“Knowing the activity of the surrounding businesses, this wastewater originates from either the Primato-P slaughterhouse or the pig farm, or both businesses,” says Iković, explaining that this is occurring mostly because of incorrect handling of animal waste.

“At this moment the pig farm is not polluting the environment in terms of wastewater. Everything we were ordered to do last year we have done,” says Čavor.


That the Primato-P slaughterhouse has continued discharging wastewater into the river without a permit, which expired in May of last year, is also confirmed to the CIN-CG/BIRN/Monitor journalist by the owner Panto Vučurović. 

Vuk Iković, privatna arhiva

“If an investor does not have a water permit, it cannot begin to function. If an investor does not have a water or ecological permit, but still carries out its activities, it is the same as if you drive a public bus service and do not have a driving licence,” says Iković.

In order for someone to obtain a permit, according to him, he has to prove that wastewater from the production process will not affect the quality of the river. For this reason, he says, it is very important that the competent institutions have qualified officers who will be able to assess all the data which the investor submits.

When asked who is responsible for the fact that some companies can discharge wastewater into the river without a permit, the Water Authority points its finger at the business owners: 

“It is the entrepreneur, or person who carries out the activity and does not put into effect the measures stipulated by law. However, when it is determined that the law or another rule has been violated, or that standards and norms are not being followed, the water inspector takes institutional measures and actions in line with Article 163 of the Law on Water Resources.”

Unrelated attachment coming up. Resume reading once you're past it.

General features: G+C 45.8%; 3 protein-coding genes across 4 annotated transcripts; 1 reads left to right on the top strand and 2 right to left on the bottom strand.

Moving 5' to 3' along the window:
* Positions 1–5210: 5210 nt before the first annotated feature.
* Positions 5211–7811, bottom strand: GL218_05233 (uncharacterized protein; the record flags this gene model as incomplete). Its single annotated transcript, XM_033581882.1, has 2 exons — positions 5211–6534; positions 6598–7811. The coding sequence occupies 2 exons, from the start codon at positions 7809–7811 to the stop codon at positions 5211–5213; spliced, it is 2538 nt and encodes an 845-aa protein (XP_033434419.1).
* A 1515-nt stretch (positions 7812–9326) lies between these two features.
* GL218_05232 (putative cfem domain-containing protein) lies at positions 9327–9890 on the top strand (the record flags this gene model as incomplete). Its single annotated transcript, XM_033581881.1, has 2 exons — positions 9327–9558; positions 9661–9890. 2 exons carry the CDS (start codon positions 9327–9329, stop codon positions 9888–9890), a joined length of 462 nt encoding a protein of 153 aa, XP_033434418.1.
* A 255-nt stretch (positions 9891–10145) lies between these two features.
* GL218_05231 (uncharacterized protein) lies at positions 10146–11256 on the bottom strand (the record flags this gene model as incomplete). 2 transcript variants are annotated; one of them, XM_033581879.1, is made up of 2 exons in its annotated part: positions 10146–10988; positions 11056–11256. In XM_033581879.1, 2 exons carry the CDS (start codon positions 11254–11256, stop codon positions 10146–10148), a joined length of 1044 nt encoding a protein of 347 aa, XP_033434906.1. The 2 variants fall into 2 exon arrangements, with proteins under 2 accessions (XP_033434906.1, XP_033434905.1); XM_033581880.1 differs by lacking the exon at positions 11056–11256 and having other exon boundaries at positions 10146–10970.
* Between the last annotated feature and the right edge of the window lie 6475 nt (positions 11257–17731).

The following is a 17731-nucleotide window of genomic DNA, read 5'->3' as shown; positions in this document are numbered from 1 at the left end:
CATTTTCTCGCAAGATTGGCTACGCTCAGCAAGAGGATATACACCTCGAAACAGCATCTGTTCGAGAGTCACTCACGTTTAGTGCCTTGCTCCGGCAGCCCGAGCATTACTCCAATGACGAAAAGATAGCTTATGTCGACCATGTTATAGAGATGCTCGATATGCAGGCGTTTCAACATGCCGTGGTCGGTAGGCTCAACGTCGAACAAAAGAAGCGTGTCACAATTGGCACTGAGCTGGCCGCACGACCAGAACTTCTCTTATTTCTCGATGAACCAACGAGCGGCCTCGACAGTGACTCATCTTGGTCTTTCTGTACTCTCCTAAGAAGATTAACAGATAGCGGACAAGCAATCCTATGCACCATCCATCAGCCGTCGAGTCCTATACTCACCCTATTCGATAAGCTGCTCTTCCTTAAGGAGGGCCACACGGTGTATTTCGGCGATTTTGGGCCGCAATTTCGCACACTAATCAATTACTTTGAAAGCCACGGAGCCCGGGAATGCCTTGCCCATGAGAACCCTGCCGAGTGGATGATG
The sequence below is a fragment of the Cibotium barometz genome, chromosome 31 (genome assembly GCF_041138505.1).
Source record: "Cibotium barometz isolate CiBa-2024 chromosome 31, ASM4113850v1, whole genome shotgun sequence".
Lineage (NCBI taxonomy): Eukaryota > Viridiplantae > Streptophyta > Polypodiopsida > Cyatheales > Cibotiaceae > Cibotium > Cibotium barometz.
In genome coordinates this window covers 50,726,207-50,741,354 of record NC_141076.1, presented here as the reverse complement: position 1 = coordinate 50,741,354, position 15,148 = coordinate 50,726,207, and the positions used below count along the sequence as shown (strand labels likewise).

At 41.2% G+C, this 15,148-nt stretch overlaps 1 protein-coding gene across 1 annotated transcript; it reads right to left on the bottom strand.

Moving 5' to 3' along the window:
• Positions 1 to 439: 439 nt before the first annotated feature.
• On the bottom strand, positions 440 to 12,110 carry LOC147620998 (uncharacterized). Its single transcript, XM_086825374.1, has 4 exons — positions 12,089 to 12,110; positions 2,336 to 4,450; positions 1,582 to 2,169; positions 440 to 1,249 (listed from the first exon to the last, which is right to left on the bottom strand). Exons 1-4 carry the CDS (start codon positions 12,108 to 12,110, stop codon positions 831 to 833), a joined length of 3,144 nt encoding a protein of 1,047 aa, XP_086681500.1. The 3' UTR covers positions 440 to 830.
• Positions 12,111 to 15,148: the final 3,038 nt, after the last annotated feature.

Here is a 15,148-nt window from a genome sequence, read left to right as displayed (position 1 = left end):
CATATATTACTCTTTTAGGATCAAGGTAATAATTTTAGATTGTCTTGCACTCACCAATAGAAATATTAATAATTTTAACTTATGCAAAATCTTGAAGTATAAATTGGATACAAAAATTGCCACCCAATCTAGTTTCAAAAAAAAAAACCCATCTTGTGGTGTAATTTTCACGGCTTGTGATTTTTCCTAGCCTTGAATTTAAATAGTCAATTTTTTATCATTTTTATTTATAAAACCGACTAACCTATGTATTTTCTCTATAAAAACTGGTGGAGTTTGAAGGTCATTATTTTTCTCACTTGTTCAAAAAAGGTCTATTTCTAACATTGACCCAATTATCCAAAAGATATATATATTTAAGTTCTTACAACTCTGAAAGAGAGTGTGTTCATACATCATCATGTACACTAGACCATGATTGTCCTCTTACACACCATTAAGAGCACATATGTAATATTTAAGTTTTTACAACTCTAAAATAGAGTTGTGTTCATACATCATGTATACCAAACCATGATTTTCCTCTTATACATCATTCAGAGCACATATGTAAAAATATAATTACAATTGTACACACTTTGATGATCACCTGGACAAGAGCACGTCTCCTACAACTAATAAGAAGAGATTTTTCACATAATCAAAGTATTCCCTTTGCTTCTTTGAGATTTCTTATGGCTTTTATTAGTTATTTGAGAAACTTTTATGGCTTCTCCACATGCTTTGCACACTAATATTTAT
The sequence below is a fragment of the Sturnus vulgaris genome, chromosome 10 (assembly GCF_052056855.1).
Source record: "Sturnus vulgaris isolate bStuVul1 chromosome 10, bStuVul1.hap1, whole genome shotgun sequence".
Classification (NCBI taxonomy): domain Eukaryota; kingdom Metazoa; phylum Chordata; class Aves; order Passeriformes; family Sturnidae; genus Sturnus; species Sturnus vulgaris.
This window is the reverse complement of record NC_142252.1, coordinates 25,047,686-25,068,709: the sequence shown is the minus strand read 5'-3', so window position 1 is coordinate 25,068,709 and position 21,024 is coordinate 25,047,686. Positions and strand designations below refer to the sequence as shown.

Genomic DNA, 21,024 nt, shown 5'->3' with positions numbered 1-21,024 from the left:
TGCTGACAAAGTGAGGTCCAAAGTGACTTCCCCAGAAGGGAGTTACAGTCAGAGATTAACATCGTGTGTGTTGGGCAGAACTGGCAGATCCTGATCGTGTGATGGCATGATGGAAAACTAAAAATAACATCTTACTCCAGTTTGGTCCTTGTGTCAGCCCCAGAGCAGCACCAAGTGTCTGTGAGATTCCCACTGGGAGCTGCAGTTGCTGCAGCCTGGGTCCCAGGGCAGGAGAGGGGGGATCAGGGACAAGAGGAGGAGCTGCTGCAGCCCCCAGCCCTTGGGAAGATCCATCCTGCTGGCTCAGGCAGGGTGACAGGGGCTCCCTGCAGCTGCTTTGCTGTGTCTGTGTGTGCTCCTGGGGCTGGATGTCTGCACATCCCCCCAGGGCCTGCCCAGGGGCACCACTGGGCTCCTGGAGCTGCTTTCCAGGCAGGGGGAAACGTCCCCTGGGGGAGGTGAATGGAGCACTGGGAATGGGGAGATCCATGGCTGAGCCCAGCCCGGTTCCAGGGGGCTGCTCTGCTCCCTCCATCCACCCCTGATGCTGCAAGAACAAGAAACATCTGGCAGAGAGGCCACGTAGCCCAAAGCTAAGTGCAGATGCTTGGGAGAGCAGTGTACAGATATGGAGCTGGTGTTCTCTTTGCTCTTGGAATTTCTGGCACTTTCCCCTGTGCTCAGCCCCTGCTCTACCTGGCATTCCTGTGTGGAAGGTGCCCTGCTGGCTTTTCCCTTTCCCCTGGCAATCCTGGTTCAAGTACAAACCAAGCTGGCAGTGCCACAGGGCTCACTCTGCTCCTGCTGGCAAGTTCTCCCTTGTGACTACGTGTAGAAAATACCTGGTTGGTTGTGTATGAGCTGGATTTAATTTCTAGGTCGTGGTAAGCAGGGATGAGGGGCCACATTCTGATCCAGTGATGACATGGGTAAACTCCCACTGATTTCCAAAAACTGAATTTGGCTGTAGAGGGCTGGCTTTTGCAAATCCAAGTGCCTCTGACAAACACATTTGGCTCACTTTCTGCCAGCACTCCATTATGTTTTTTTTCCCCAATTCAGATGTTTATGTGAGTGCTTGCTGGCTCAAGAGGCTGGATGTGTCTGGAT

In that article of the law it states that the inspector would also be able to prohibit a company from working if it does not have the necessary water permit.

In the last four years the work of the Primato-P slaughterhouse has been temporarily suspended for the reason that the wastewater had a concentration of harmful matter greater than the maximum allowed level. 

During one of the last inspections of the slaughterhouse on 29 May, inspectors determined that there was no device for measuring the quantity of water discharged into the Zeta.

The slaughterhouse owner Panto Vučurović, in a telephone conversation on the eve of the publication of this investigation, claimed that the device was recently installed, so they are waiting for the competent inspector to go to the field to determine the factual situation. 

In fact, the fact that they do not possess this device and the fact that it is not clear who manages the communal drains for atmospheric runoff (into which many companies’ wastewater drains) are the reasons why, according to Vučurović, they do not have a water permit. The application for obtaining that document will be submitted when all the conditions are satisfied.

Although Vučurović claims that their water treatment system is functioning and that only treated water is discharged into the Zeta, in February of this year the inspection determined that blood was flowing into the river from the slaughterhouse. A fine of €1,400 was issued to the responsible individual in the company Primato-P for this. 

A blind eye turned to polluters 

During 2018 and 2019, no one from the territory of Danilovgrad submitted data on the discharging of polluting matter to the Agency for Environmental Protection even though they were obligated to do this by the Law on the Environment and the Rulebook on the Detailed Content and Manner of Maintaining the Cadastre of Environmental Polluters.  

“The two biggest polluters – Niksen-Čavor pig farm and Lazine Dairy – do not have ecological compliance. For this reason alone, they were not allowed to begin working, but for years they have been using the River Zeta as a place to dump their waste,” says Iković. 

In an interview with CIN-CG/BIRN/Monitor, Dragan Čavor said that a process was underway before the competent authority of the municipality of Danilovgrad, after which it would be known whether it was necessary to make a study on environmental impact assessment.